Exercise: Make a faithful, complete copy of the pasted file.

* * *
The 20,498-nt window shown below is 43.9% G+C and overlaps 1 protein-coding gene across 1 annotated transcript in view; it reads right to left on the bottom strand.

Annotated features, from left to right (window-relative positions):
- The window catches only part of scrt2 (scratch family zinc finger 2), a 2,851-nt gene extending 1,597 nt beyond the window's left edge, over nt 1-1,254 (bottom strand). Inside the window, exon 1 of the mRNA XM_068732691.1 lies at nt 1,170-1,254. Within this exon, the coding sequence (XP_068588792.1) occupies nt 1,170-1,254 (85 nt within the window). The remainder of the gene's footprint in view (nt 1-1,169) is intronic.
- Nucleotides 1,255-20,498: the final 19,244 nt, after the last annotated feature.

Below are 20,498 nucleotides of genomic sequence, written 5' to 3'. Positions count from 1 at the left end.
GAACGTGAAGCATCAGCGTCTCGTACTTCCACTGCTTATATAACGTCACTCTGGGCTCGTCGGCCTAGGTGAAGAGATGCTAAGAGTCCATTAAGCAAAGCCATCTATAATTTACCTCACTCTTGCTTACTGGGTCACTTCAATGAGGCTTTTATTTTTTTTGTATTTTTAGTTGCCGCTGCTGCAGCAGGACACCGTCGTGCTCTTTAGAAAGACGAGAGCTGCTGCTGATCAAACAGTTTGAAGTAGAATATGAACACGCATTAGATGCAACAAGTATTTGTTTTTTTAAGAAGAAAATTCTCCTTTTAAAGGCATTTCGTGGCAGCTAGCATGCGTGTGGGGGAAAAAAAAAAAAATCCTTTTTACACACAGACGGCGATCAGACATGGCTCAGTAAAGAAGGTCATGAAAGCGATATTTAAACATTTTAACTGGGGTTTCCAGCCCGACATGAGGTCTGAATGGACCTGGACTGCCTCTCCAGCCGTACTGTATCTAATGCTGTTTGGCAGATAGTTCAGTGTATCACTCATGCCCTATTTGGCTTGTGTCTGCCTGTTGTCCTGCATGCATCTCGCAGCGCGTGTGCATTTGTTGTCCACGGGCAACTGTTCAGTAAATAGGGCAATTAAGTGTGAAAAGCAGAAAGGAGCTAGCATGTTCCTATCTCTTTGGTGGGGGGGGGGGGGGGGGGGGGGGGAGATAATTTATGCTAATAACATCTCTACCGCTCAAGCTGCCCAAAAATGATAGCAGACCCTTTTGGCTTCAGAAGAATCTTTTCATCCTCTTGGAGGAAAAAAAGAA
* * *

The 20,498-nt window shown below is 43.9% G+C and overlaps 1 protein-coding gene across 1 annotated transcript in view; it reads right to left on the bottom strand.

Annotated features, from left to right (window-relative positions):
- The window catches only part of scrt2 (scratch family zinc finger 2), a 2,851-nt gene extending 1,597 nt beyond the window's left edge, over nt 1-1,254 (bottom strand). Inside the window, exon 1 of the mRNA XM_068732691.1 lies at nt 1,170-1,254. Within this exon, the coding sequence (XP_068588792.1) occupies nt 1,170-1,254 (85 nt within the window). The remainder of the gene's footprint in view (nt 1-1,169) is intronic.
- Nucleotides 1,255-20,498: the final 19,244 nt, after the last annotated feature.

Below are 20,498 nucleotides of genomic sequence, written 5' to 3'. Positions count from 1 at the left end.
GAACGTGAAGCATCAGCGTCTCGTACTTCCACTGCTTATATAACGTCACTCTGGGCTCGTCGGCCTAGGTGAAGAGATGCTAAGAGTCCATTAAGCAAAGCCATCTATAATTTACCTCACTCTTGCTTACTGGGTCACTTCAATGAGGCTTTTATTTTTTTTGTATTTTTAGTTGCCGCTGCTGCAGCAGGACACCGTCGTGCTCTTTAGAAAGACGAGAGCTGCTGCTGATCAAACAGTTTGAAGTAGAATATGAACACGCATTAGATGCAACAAGTATTTGTTTTTTTAAGAAGAAAATTCTCCTTTTAAAGGCATTTCGTGGCAGCTAGCATGCGTGTGGGGGAAAAAAAAAAAAATCCTTTTTACACACAGACGGCGATCAGACATGGCTCAGTAAAGAAGGTCATGAAAGCGATATTTAAACATTTTAACTGGGGTTTCCAGCCCGACATGAGGTCTGAATGGACCTGGACTGCCTCTCCAGCCGTACTGTATCTAATGCTGTTTGGCAGATAGTTCAGTGTATCACTCATGCCCTATTTGGCTTGTGTCTGCCTGTTGTCCTGCATGCATCTCGCAGCGCGTGTGCATTTGTTGTCCACGGGCAACTGTTCAGTAAATAGGGCAATTAAGTGTGAAAAGCAGAAAGGAGCTAGCATGTTCCTATCTCTTTGGTGGGGGGGGGGGGGGGGGGGGGGGGAGATAATTTATGCTAATAACATCTCTACCGCTCAAGCTGCCCAAAAATGATAGCAGACCCTTTTGGCTTCAGAAGAATCTTTTCATCCTCTTGGAGGAAAAAAAGAA